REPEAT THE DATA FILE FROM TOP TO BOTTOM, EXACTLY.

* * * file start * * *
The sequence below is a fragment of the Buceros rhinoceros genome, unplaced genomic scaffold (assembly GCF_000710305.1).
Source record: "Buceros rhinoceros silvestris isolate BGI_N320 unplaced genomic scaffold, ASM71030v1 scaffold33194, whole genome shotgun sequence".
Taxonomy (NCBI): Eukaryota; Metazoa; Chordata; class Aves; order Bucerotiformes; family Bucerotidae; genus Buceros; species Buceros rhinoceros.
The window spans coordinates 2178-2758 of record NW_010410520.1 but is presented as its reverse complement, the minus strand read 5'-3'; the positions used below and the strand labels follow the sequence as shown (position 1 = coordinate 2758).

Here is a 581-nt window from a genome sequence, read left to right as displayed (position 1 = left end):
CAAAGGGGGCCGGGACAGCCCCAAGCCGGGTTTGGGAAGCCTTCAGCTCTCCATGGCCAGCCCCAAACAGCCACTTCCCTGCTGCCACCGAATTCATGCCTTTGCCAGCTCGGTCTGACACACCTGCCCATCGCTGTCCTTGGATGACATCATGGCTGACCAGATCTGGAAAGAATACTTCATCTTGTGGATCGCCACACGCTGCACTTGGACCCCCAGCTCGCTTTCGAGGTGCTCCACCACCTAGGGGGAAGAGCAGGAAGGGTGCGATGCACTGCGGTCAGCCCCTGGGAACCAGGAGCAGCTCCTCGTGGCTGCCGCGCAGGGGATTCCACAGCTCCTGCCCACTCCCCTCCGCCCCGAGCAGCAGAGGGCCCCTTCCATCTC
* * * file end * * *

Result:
The sequence below is a fragment of the Buceros rhinoceros genome, unplaced genomic scaffold (assembly GCF_000710305.1).
Source record: "Buceros rhinoceros silvestris isolate BGI_N320 unplaced genomic scaffold, ASM71030v1 scaffold33194, whole genome shotgun sequence".
Taxonomy (NCBI): Eukaryota; Metazoa; Chordata; class Aves; order Bucerotiformes; family Bucerotidae; genus Buceros; species Buceros rhinoceros.
The window spans coordinates 2178-2758 of record NW_010410520.1 but is presented as its reverse complement, the minus strand read 5'-3'; the positions used below and the strand labels follow the sequence as shown (position 1 = coordinate 2758).

Here is a 581-nt window from a genome sequence, read left to right as displayed (position 1 = left end):
CAAAGGGGGCCGGGACAGCCCCAAGCCGGGTTTGGGAAGCCTTCAGCTCTCCATGGCCAGCCCCAAACAGCCACTTCCCTGCTGCCACCGAATTCATGCCTTTGCCAGCTCGGTCTGACACACCTGCCCATCGCTGTCCTTGGATGACATCATGGCTGACCAGATCTGGAAAGAATACTTCATCTTGTGGATCGCCACACGCTGCACTTGGACCCCCAGCTCGCTTTCGAGGTGCTCCACCACCTAGGGGGAAGAGCAGGAAGGGTGCGATGCACTGCGGTCAGCCCCTGGGAACCAGGAGCAGCTCCTCGTGGCTGCCGCGCAGGGGATTCCACAGCTCCTGCCCACTCCCCTCCGCCCCGAGCAGCAGAGGGCCCCTTCCATCTC